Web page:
Last updated: March 22, 2023
Baby Changing Station, Benches/Seating, Cellular Signal, Historical/Interpretive Information/Exhibits, Information Kiosk/Bulletin Board, Restroom, Restroom - Accessible, Toilet - Flush, Trailhead, Wheelchair Accessible, Wheelchairs Available
"It just looked like a ranch house, it looked like a sort of, one-story house, you might see elsewhere in the area. Slightly more modern perhaps than others. What distinguished these launch centers, was that they were surrounded by fences, and they were highly secured areas. So, you couldn’t just drive up and go in like you might be able to do with someone’s house in the American West, where you can sort of show up and they’ll invite you in for dinner. But, beneath this house, is actually what was really interesting." ~ Historian Gretchen Heefner
Delta-01 occupies an open, grassy tract of land on the west side of a county road, approximately one-half mile north of Interstate 90’s Exit 127. The complex occupies approximately 6.4 acres of the South Dakota landscape with approximately 1.85 acres located within the security fence. Approaching the site from the interstate highway, it looks like a lone ranch house in the open grassland. Over the years, most travelers on the nearby Interstate probably did not give the site a second look or even know what military capabilities lay within the South Dakota plains.
Launch Control Facility (Topside)
This building functioned as topside support for the underground Launch Control Center which lay 31 feet below the Launch Control Facility (LCF). It acted as a multi-purpose facility.
The topside supported the missileers stationed underground in carrying out their mission. Equipment such as a backup generator for auxiliary power, and environmental control provided backup support in the event of a power outage or an attack. There were always eight people on the topside, all enlisted Air Force personnel who were stationed at Ellsworth Air Force Base, 60 miles to the west. These personnel included a Facility Manager (top ranking Non-Commissioned Officer on-site), a cook and six security police. They worked three straight days on, followed by three days off.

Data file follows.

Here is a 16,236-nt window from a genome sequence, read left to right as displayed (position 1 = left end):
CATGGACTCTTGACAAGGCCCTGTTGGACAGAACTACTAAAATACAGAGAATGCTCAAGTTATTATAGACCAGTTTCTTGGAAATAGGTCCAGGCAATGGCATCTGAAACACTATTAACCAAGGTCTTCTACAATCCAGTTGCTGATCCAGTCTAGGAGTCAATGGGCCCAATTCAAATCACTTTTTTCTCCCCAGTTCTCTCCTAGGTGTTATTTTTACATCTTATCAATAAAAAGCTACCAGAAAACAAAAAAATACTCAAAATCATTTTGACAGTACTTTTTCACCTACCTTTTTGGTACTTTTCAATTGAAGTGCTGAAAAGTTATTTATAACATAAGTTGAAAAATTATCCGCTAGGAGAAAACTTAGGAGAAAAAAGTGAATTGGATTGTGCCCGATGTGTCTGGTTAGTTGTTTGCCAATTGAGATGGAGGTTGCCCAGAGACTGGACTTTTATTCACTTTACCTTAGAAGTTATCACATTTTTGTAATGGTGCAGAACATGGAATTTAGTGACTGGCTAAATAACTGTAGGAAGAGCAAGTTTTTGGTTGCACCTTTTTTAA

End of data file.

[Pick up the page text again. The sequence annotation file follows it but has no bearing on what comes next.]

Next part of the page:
In addition, the site had bunk housing for visitors, such as maintenance teams who were required to remain over night at the nearest LCF if they exceeded 16 hours in a work shift at one of the missile silos. They would spend the night at the nearest LCF before driving back to Ellsworth Air Force Base the following day. The building also contained a Security Control Center, where all security activities were coordinated and personnel would be processed when coming on site. Other areas on the topside included a day room, dining area and recreational room that Air Force support personnel used while at the facility.
Launch Control Center Delta-01
For every 10 Minuteman nuclear missiles (known as a Flight) there would be an underground Launch Control Center (LCC) that remotely commanded and controlled the missiles. Since there were 1000 Minuteman Missiles across the upper Great Plains from the early-1960s up until the mid-1990s, there would have been 100 Launch Control Centers. The LCC at Delta-01 was 31 feet beneath the ground of the Launch Control Facility.
Two missileers worked and lived on 24 hour alert duty shifts within the LCC. There was an eight ton blast door that had to be opened from within before an oncoming Missile Combat Crew could enter the LCC. The two person crew would spend most of their time monitoring the status of their 10 missiles. Among their other work duties was authenticating message traffic, remotely monitoring maintenance at the silos and assisting with the dispatch of security police if any motion sensing alarms were tripped at the silos. When the missileers were not performing work duties they would pass time by reading, watching television or studying for master's degrees through a special Air Force educational program. There was also a bunk provided for one missileer to sleep while the other crewmember kept an eye on the weapons system. Former missileer, David Blackhurst remembered that missile duty was "hours and hours of sheer boredom, punctuated by seconds of panic."
Missileers waited and waited over several decades for a launch command they hoped would never arrive. If the command to launch was given, it would have come in the form of an Emergency War Order (EWO).